[Gent. Mag. 1728, p. 447; Nichols's Illustrations of Lit. vi. 737; Alumni Westm. ed. 1852, p. 34; Watson's Life of Porson, pp. 93, 386; Luard in Cambridge Essays, 1857, p. 144; Monk's Life of Bentley, ed. 1833, p. 424; Conclusion Book of Trinity College.]
POSTLETHWAYT, JAMES (d. 1761), writer on revenue, probably a brother of Malachy Postlethwayt [q. v.], published ‘The History of the Public Revenue from the Revolution in 1688 to … Christmas 1758,’ &c., London, 1759, obl. 4to. This work is one of the most valuable authorities for the financial history of the period to which it relates. Postlethwayt also devoted some attention to vital statistics. He published a ‘Collection of the Bills of Mortality from 1657 to 1758 inclusive,’ with ‘A Comparative View of the Diseases and Ages, and a Table of the Probabilities of Life, for the last Thirty Years,’ London, 1759, 4to. He died in Hatton Garden on 6 Sept. 1761.
[Gent. Mag. 1761, p. 430; Sinclair's Hist. of the Public Revenue, pt. ii. pp. 61, 77, 100; McCulloch's Literature of Political Economy, pp. 272, 331.]
POSTLETHWAYT, JOHN (1650–1713), chief master of St. Paul's School, born 8 Oct. 1650, was fourth son of Matthew Postlethwayt, and Margaret (Hunton). His father's family had long been settled at Bankside in Millom, Cumberland. After attending the neighbouring school of Whicham (Carlisle, Endowed Grammar Schools, i. 199), he went to Merton College, Oxford, where he graduated B.A. 1674, M.A. 1678. When Dr. Tenison, afterwards archbishop of Canterbury, established the school known by his name in the parish of St. Martin-in-the-Fields, of which he became rector in 1680, Postlethwayt was appointed master of it. In this office he showed such ability that in 1697, on the resignation of Dr. Thomas Gale [q. v.], he was chosen high master of St. Paul's. The strong recommendation given him by Tenison is printed in Stow, ed. Strype, i. 168. Evelyn, Bentley, and Wake, the future archbishop, also gave him testimonials.
He proved an eminent schoolmaster, and St. Paul's School prospered under his rule. When his strength failed, he taught in his sick-chamber. He died unmarried, 26 Sept. 1713, and was buried in St. Augustine's, Old Change, on the 30th. By his will, dated 5 Sept. 1713, he bequeathed the advowson of Denton rectory, Norfolk, which he had purchased of the Duke of Norfolk, to Merton College.
A voluminous mass of Postlethwayt's correspondence is in the possession of a collateral descendant, Mr. Albert Hartshorne, F.S.A., of Bradbourne Hall, Derbyshire. It shows, among other matters of interest, that the establishment of the lord almoner's professorship of Arabic at Oxford was due to Postlethwayt. Through Postlethwayt's influence with William III, Arabic studentships, as they were at first called, were established in Oxford in 1699. The first holders of these offices under the crown were two of Postlethwayt's pupils, John Wallis and Benjamin Marshall.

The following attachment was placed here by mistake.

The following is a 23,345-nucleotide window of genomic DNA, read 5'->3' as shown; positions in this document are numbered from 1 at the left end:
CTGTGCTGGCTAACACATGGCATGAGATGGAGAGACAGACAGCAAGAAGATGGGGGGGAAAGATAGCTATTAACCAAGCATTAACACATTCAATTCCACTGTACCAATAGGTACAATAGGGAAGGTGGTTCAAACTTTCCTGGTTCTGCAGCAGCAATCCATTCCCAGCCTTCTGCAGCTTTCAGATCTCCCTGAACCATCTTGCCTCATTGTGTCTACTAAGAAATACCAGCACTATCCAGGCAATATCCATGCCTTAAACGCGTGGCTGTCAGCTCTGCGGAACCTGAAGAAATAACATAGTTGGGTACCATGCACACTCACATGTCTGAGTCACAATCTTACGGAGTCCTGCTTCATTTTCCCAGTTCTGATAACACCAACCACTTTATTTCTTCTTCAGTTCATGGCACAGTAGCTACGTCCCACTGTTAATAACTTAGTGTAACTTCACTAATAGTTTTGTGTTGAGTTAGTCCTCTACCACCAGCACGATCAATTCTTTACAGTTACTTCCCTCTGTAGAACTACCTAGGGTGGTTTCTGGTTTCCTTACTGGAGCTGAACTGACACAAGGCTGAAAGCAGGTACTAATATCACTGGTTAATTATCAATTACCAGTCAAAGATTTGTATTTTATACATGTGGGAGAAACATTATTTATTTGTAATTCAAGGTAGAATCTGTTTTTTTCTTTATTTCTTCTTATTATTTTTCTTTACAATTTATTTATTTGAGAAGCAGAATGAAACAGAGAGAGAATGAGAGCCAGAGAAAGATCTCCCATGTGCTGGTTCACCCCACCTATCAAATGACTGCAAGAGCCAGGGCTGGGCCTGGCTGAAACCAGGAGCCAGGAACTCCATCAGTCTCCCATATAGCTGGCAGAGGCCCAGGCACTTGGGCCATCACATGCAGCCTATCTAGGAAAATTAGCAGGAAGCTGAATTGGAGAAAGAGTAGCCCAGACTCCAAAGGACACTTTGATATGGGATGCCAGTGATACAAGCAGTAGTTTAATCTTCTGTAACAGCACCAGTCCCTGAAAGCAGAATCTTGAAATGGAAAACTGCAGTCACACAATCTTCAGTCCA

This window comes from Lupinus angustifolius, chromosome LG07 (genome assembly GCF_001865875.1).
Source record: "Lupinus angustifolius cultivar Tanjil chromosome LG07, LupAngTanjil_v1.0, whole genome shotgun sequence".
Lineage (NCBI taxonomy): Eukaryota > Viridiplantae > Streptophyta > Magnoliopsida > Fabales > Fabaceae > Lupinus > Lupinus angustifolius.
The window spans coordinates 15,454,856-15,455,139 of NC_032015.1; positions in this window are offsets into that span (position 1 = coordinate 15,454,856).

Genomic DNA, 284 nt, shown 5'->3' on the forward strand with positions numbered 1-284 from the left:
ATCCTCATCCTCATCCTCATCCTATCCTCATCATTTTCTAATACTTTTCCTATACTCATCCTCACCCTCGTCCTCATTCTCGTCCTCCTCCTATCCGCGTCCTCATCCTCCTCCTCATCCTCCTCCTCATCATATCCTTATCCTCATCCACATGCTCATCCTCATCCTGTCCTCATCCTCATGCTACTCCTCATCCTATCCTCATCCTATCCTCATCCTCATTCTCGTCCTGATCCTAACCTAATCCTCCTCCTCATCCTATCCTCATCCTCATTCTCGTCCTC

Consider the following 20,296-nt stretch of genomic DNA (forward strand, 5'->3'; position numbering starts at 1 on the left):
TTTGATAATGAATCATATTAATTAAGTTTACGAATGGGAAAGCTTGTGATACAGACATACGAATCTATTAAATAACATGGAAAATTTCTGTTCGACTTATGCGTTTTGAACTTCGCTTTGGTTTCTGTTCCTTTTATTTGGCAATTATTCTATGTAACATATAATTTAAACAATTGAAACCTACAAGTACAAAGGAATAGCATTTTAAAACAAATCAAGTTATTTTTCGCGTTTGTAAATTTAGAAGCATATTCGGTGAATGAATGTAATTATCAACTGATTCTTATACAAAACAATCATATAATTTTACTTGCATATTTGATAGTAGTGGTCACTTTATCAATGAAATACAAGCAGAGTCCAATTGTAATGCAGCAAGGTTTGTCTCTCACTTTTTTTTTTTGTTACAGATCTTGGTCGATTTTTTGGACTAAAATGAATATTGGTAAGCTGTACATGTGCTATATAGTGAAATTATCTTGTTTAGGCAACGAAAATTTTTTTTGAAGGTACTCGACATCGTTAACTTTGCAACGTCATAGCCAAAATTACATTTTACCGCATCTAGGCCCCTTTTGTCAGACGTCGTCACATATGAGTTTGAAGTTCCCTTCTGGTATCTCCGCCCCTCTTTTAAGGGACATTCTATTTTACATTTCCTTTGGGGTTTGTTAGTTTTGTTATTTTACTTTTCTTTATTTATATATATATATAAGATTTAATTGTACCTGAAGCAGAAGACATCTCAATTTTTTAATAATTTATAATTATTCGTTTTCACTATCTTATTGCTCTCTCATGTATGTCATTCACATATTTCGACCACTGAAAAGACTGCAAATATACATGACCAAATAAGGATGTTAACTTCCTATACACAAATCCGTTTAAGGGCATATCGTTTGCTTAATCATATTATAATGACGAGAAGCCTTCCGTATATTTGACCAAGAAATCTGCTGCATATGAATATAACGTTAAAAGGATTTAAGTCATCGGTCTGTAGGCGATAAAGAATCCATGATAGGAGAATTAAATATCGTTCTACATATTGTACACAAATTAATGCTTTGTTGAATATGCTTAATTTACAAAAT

Matthew Postlethwayt (1679–1745), a nephew of the preceding, son of George and Elizabeth Postlethwayt, graduated B.A. 1702–3, M.A. 1706, from St. John's College, Cambridge. In 1703 he was ordained to the cure of Whicham. In 1707–8 he became vicar of Shottesham in Norfolk; and in 1714 rector of Denton, of which his uncle, John Postlethwayt, was patron, and where, in 1718, he rebuilt the rectory-house. In 1742 he was made archdeacon of Norwich and rector of Redenhall, Norfolk. He died in 1745. His portrait, by Cufaude, shows him to have been a tall, spare, dark-complexioned man. He was twice married, first, to Elizabeth Rogerson, and, secondly, to Matilda, sister of Sir Thomas Gooch, afterwards bishop of Norwich. He published two sermons. Some of his correspondence is in vol. 6209 of the Additional and Egerton MSS. in the British Museum, and much more in the possession of Mr. Hartshorne.
[Communication by Mr. Hartshorne in Proceedings of the Society of Antiquaries, 2 Feb. 1888; Nichols's Illustr. of Lit. vi. 808–11; Gardiner's Admission Registers of St. Paul's School, p. 65; Bishop Patrick's Autob. p. 128; Funeral Sermon by Dr. John Hancock, 1713, entitled The Christian Schoolmaster, reprinted in Wilford's Memorials, 1741, p. 511.]
POSTLETHWAYT, MALACHY (1707?–1767), economic writer, born about 1707, was elected F.S.A. on 21 March 1734. He devoted twenty years to the preparation of ‘The Universal Dictionary of Trade and Commerce,’ London, 1751, fol. (3rd edit. London, 1766, fol.; 4th edit. London, 1774, fol.), a translation, with large additions, from the French of J. Savary des Brulons. Postlethwayt collected much information, freely plagiarising other writers, but presented his results without method or conciseness. He died suddenly, ‘as he had often wished,’ on 13 Sept. 1767, and was buried in Old Street churchyard, Clerkenwell.
Postlethwayt also published: 1. ‘The African Trade the great Pillar and Support of the British Plantation Trade in America,’ &c., 1745, 4to. 2. ‘The Natural and Private Advantages of the African Trade considered,’